Get out and vote local

All candidates meeting
My neighbour and councillor incumbent Bruno Albano speaking at our all candidates meeting in Verona

This past week, pop star Taylor Swift urged Americans on her Instagram account and the American Music Awards to get out and vote.

A testament to her power and influence, nearly 65,000 Americans ages 18 to 29 registered to vote within 24 hours, and those numbers are continuing to grow in the US every day.

I’ve never understood why anyone in the United States or Canada wouldn’t exercise their right to vote. It is the single most important freedom and right we have.

Here in Canada, we will go to the polls once again this month to elect municipal officials. I recently attended the all candidates meeting for my district, and one of the incumbents said while municipal elections have traditionally seen some of the lowest voter turnouts, it is actually the most important vote because it is your opportunity to influence and shape what happens in your own community.

I was extremely impressed with the three men running for mayor, and the five men running for the two councillor positions in my area. Every single incumbent was well versed on the issues, passionate about the beautiful area we live in, and had a vision for how to attract young families, business and look after our growing senior population. It’s reassuring to know that after all the votes are tallied, no matter what happens here in South Frontenac, we will be well represented.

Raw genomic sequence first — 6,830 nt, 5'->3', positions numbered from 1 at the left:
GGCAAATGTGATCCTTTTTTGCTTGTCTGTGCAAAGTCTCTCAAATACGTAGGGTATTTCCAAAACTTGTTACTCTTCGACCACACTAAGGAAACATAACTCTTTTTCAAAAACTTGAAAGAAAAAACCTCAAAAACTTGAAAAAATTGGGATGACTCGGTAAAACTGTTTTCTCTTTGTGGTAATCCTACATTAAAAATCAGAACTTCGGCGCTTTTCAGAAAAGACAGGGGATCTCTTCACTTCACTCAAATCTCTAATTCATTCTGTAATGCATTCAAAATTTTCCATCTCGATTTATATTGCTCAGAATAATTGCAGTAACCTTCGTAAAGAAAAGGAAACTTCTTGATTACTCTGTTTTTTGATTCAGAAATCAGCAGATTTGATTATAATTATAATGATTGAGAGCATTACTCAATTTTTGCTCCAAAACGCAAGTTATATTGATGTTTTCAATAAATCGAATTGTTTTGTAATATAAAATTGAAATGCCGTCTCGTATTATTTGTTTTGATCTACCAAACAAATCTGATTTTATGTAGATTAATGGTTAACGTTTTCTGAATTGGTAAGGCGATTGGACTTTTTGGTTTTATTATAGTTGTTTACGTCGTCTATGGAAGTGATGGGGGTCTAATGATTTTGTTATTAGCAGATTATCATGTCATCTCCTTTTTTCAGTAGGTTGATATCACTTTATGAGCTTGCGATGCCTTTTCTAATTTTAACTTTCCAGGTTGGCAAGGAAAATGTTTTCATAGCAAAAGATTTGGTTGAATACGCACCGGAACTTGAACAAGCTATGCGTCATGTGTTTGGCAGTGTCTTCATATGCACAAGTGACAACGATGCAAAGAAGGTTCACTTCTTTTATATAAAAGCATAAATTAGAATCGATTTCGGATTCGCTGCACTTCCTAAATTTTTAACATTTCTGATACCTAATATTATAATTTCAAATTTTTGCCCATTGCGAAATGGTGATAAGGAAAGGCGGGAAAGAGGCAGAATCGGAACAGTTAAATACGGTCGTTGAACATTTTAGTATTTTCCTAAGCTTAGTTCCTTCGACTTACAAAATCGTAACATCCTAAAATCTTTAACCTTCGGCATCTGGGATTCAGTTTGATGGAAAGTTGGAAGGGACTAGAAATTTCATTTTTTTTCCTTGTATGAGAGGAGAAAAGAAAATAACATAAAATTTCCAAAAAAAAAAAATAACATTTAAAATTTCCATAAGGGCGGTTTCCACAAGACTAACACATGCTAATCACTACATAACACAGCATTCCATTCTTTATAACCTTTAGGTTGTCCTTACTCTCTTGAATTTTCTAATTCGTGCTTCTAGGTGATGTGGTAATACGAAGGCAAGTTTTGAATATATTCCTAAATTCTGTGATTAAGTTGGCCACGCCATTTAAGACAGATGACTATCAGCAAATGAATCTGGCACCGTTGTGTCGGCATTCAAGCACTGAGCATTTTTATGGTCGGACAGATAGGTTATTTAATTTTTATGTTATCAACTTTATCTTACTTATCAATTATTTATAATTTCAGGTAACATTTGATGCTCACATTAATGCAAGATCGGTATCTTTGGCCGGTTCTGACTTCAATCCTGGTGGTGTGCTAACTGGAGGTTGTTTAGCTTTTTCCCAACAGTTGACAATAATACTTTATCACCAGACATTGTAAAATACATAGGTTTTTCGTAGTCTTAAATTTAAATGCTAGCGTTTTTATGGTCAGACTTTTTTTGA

I was also extremely impressed with the dedication and commitment of all the candidates to serve. At least four or five of the people running had full-time jobs, young families and served on committees, volunteer organizations and more. Dave and I know three for four of the guys personally, and they are all stand up people. I applaud all of them and their families for running for council. My only wish was to see more women and diversity represented.